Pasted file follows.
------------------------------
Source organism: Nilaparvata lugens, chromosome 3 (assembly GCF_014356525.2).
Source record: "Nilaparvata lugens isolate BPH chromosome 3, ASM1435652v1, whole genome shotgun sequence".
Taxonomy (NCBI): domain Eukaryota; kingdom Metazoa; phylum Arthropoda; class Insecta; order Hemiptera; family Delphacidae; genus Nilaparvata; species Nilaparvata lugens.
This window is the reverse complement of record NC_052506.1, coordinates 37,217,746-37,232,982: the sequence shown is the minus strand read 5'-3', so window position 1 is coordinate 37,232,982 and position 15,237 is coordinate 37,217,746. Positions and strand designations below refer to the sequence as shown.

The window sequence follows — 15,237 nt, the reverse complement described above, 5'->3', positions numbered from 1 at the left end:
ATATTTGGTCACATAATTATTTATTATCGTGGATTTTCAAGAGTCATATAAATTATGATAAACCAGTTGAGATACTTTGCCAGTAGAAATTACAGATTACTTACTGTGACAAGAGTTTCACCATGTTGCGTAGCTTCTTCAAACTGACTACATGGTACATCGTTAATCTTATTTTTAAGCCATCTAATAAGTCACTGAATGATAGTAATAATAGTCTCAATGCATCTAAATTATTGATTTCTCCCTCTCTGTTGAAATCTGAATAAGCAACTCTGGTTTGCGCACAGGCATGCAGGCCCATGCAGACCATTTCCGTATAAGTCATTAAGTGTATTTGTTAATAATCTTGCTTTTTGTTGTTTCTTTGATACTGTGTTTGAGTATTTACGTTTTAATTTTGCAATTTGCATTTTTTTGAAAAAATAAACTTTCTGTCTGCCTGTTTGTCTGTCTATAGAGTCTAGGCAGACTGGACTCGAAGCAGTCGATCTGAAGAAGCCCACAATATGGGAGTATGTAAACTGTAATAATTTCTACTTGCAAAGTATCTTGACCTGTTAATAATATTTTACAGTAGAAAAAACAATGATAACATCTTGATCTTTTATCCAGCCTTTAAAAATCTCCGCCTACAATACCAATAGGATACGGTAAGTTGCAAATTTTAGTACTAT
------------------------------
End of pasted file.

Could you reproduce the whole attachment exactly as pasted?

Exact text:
Source organism: Nilaparvata lugens, chromosome 3 (assembly GCF_014356525.2).
Source record: "Nilaparvata lugens isolate BPH chromosome 3, ASM1435652v1, whole genome shotgun sequence".
Taxonomy (NCBI): domain Eukaryota; kingdom Metazoa; phylum Arthropoda; class Insecta; order Hemiptera; family Delphacidae; genus Nilaparvata; species Nilaparvata lugens.
This window is the reverse complement of record NC_052506.1, coordinates 37,217,746-37,232,982: the sequence shown is the minus strand read 5'-3', so window position 1 is coordinate 37,232,982 and position 15,237 is coordinate 37,217,746. Positions and strand designations below refer to the sequence as shown.

The window sequence follows — 15,237 nt, the reverse complement described above, 5'->3', positions numbered from 1 at the left end:
ATATTTGGTCACATAATTATTTATTATCGTGGATTTTCAAGAGTCATATAAATTATGATAAACCAGTTGAGATACTTTGCCAGTAGAAATTACAGATTACTTACTGTGACAAGAGTTTCACCATGTTGCGTAGCTTCTTCAAACTGACTACATGGTACATCGTTAATCTTATTTTTAAGCCATCTAATAAGTCACTGAATGATAGTAATAATAGTCTCAATGCATCTAAATTATTGATTTCTCCCTCTCTGTTGAAATCTGAATAAGCAACTCTGGTTTGCGCACAGGCATGCAGGCCCATGCAGACCATTTCCGTATAAGTCATTAAGTGTATTTGTTAATAATCTTGCTTTTTGTTGTTTCTTTGATACTGTGTTTGAGTATTTACGTTTTAATTTTGCAATTTGCATTTTTTTGAAAAAATAAACTTTCTGTCTGCCTGTTTGTCTGTCTATAGAGTCTAGGCAGACTGGACTCGAAGCAGTCGATCTGAAGAAGCCCACAATATGGGAGTATGTAAACTGTAATAATTTCTACTTGCAAAGTATCTTGACCTGTTAATAATATTTTACAGTAGAAAAAACAATGATAACATCTTGATCTTTTATCCAGCCTTTAAAAATCTCCGCCTACAATACCAATAGGATACGGTAAGTTGCAAATTTTAGTACTAT